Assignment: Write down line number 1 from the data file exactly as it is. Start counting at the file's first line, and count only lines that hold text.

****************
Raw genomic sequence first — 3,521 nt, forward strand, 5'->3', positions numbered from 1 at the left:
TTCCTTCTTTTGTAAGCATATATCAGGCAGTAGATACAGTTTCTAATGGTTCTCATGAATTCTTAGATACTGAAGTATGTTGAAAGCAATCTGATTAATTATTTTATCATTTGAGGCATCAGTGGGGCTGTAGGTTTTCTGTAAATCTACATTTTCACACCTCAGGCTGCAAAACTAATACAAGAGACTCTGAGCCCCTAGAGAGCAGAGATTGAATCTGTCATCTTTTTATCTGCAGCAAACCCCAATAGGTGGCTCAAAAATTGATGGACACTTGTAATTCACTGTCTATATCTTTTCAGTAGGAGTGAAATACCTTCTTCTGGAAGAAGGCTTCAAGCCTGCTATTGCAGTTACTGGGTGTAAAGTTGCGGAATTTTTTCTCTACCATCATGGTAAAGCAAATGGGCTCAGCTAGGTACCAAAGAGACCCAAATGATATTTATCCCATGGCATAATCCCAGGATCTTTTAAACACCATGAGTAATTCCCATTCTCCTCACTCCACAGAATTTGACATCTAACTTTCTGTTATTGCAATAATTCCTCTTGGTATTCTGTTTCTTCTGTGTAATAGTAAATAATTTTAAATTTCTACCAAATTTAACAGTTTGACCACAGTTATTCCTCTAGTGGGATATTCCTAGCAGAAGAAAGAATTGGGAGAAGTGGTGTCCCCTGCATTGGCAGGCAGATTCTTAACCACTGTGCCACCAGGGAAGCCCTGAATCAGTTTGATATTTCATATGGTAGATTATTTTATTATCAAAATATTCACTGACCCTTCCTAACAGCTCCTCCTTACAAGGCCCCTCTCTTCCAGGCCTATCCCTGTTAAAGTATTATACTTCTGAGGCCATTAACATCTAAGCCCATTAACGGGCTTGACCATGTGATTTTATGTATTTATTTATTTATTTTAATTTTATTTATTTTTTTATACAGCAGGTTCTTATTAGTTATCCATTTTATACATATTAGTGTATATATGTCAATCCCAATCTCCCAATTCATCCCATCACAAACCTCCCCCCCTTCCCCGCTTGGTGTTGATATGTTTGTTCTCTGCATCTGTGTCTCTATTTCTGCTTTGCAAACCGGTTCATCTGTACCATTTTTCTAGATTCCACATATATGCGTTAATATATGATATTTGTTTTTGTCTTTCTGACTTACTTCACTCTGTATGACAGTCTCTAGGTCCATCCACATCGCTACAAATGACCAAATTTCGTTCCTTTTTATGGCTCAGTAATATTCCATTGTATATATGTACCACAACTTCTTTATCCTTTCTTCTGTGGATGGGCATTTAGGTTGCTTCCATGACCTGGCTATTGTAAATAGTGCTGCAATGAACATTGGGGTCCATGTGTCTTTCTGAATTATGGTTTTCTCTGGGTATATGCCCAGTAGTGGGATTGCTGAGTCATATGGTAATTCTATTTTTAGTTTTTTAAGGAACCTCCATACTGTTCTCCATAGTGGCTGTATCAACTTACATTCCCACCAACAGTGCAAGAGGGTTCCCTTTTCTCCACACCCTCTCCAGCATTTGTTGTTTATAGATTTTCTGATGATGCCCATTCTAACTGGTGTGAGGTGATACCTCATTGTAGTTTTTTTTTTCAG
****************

Raw genomic sequence first — 3,521 nt, forward strand, 5'->3', positions numbered from 1 at the left: